by Donna Kopsick
The use of color is one of our best decorating tools. Color affects our surroundings, creating a particular mood, along with an ability to bring harmony. An emphasis on details, especially architectural, impacts the dimensions of a room.
Color used in interior design can be pulled from colors in fabrics, art, rugs, and accessories. Inspiration is limitless. Paint chips are helpful in choosing colors for walls and trims. The color wheel is a useful tool to help select color schemes. When studying the color wheel, colors are sectioned off according to:
- Primary — red, yellow, blue
- Secondary — orange, green, violet
- Tertiary — red-orange, yellow-orange, red-violet, blue-violet, blue-green, and yellow-green
Black added to color creates dark tones or shades. White added to color creates tints.
Light intensity in a room can alter the appearance of color. It is a good idea to test a color choice in a small portion of a room before applying color to a larger section. Observe the effect of different times of the day on the sample color, to see how light affects the look. Light-colored walls expand a room’s dimensions. Dark colors give a large room warmth and enclosure.
A knowledge of the characteristics of the color helps in color selection.
- Red — a sense of taste and smell are heightened; stimulates heart rate, respiration and blood pressure; use in small amounts, such as in accessories, fabrics and upholstery, if a red wall would be too stimulating; good choice in kitchens, dining rooms; often seen in restaurants
- Yellow — cheerful, uplifting, welcoming, energizing; feels expansive; good choice in kitchens, dining rooms, bathrooms and entryways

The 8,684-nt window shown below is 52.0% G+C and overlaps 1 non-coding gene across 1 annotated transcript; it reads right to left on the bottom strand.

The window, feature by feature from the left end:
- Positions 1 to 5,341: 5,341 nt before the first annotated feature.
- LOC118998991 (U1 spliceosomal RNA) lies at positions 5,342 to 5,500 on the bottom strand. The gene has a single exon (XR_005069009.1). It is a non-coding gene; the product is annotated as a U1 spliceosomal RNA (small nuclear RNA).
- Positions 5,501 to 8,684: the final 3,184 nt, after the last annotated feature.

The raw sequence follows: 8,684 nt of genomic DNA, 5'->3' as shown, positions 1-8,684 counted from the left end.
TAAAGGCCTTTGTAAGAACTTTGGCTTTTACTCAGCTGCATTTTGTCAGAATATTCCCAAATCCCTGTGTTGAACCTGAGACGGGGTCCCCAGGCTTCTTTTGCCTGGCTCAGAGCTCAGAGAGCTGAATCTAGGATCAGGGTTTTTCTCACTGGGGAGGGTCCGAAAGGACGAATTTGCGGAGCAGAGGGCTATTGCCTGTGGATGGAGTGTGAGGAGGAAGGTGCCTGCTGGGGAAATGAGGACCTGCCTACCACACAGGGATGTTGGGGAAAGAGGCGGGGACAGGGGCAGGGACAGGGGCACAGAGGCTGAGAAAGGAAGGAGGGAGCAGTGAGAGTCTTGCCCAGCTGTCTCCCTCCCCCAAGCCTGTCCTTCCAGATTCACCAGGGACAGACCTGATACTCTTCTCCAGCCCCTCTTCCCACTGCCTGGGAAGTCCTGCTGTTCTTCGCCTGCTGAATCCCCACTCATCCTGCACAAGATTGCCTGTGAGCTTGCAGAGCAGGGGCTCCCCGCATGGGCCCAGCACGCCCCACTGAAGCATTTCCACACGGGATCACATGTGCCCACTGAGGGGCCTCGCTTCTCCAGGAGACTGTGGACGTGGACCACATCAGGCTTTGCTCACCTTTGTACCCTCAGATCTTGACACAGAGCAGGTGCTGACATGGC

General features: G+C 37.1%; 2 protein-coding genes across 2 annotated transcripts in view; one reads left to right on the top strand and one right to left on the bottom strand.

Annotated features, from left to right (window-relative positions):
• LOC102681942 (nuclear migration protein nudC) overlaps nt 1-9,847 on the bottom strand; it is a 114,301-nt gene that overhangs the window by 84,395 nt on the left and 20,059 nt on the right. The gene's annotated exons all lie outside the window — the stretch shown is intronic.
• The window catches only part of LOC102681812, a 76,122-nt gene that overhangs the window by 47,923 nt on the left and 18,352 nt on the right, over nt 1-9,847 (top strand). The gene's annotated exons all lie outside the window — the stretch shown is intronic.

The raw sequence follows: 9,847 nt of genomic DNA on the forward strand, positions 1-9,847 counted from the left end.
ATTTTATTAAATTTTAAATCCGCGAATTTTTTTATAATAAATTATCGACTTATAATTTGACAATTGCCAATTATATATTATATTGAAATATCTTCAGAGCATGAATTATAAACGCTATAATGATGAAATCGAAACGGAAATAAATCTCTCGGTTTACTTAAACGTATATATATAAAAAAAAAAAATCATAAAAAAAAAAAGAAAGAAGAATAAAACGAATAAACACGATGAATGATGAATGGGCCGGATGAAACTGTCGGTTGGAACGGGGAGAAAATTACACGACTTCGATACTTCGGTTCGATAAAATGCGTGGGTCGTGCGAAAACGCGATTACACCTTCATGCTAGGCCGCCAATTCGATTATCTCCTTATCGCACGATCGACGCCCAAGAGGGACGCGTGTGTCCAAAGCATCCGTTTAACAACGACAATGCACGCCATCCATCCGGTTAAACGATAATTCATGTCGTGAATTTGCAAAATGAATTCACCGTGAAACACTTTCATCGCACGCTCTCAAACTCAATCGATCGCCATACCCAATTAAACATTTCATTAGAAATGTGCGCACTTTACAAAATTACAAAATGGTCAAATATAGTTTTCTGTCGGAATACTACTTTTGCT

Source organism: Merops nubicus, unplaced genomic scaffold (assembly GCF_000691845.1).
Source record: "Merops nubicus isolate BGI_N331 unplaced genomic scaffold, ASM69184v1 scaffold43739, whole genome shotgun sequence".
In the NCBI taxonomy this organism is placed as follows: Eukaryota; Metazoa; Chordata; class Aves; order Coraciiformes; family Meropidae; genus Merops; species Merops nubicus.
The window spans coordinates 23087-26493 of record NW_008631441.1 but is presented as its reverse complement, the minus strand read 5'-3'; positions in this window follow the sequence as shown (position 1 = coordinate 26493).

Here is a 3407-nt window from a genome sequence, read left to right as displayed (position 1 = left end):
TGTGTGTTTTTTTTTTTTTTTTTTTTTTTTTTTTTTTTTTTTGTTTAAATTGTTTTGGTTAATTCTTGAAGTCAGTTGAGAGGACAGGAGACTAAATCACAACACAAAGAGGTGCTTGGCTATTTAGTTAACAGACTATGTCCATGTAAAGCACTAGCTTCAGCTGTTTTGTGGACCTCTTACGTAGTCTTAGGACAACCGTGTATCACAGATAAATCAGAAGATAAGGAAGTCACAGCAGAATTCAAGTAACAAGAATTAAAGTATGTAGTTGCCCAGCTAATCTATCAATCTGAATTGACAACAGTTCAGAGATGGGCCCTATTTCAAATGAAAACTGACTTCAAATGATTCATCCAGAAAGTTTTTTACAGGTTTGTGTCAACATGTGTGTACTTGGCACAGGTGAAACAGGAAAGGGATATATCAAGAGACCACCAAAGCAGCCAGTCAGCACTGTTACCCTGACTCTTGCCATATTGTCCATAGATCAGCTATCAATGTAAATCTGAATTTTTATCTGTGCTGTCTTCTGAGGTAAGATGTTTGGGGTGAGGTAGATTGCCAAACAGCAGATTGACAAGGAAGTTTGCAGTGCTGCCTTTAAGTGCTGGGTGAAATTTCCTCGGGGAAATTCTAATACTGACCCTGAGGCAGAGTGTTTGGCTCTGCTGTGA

- Blue — calming, relaxing, restful; decreases heart rate, respiration and blood pressure; deep blue to light blue can be used in any room from traditional to contemporary in style; light shades of blue are often seen in hospitals
- Orange — stimulates appetite; warm energy; milder values, such as terra cotta, salmon, peach, coral, and shrimp are less jarring to the eyes; good choice for living rooms, dining rooms, and kitchens; also often used in restaurants
- Green — relaxing, restful, comforting; good for any room
- Violet-purple — dark values are rich, sophisticated, creative; lighter values are restful
- Neutrals — white, tan, creams and taupes, beiges, gray, brown, and black; balance a room, and heighten deeper colors in room; restful; give depth and weight; unify; reflect nature’s earth tones and light; expand space; often found in a home’s architectural details such as stone fireplaces, wood furniture, pottery, sisal rugs, baskets, and fabrics; black is a good accent color in small amounts; white trim throughout a home creates unity from room to room; often used in contemporary settings, such as art galleries and museums